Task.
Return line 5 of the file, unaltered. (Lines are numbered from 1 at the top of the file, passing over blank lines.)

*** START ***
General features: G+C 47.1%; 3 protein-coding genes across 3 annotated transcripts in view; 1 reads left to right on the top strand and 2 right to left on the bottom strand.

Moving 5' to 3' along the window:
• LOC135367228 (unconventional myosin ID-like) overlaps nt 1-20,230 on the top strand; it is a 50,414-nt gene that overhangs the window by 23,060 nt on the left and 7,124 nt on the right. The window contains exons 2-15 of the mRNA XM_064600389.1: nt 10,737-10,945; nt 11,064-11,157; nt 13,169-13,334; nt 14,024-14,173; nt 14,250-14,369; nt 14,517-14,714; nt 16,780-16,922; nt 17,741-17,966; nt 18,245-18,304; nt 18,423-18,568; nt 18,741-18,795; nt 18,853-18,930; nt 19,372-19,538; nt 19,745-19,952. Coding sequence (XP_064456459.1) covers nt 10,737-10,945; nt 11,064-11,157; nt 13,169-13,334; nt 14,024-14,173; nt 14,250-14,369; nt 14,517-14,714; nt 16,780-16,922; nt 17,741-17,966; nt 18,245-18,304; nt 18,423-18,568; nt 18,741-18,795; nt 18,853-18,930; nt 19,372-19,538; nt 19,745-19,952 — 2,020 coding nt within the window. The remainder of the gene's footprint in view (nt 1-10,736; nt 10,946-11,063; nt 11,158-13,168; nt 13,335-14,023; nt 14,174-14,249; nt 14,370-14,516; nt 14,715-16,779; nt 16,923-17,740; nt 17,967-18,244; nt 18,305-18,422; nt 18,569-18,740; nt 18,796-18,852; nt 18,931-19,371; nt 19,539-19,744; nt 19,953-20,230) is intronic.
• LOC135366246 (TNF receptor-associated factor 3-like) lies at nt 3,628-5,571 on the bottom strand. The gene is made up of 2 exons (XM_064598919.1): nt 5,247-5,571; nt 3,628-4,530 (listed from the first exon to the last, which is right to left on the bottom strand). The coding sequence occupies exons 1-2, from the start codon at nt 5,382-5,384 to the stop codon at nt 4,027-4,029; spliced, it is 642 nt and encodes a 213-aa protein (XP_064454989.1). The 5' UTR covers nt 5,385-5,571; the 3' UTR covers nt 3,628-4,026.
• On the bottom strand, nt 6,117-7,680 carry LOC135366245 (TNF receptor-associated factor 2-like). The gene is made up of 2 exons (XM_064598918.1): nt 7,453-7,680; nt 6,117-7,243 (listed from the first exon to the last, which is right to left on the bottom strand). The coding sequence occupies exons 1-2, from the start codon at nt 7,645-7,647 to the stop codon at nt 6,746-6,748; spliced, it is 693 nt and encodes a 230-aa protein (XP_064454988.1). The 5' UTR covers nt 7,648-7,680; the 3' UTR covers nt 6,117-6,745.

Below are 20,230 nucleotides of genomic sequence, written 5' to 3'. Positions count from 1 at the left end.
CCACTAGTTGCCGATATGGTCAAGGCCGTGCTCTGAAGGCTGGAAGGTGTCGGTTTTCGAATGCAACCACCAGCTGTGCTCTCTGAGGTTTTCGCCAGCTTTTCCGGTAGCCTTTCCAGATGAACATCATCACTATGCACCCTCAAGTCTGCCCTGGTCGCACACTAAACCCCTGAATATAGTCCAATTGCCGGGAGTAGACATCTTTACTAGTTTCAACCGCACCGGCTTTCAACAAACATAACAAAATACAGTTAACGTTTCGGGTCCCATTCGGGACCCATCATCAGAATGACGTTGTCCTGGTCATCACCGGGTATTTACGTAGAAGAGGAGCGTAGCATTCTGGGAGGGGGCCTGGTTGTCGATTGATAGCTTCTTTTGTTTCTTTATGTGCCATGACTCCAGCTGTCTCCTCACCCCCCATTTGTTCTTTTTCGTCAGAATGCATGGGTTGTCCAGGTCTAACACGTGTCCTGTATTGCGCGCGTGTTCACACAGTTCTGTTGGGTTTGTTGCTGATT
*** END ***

• On the bottom strand, nt 6,117-7,680 carry LOC135366245 (TNF receptor-associated factor 2-like). The gene is made up of 2 exons (XM_064598918.1): nt 7,453-7,680; nt 6,117-7,243 (listed from the first exon to the last, which is right to left on the bottom strand). The coding sequence occupies exons 1-2, from the start codon at nt 7,645-7,647 to the stop codon at nt 6,746-6,748; spliced, it is 693 nt and encodes a 230-aa protein (XP_064454988.1). The 5' UTR covers nt 7,648-7,680; the 3' UTR covers nt 6,117-6,745.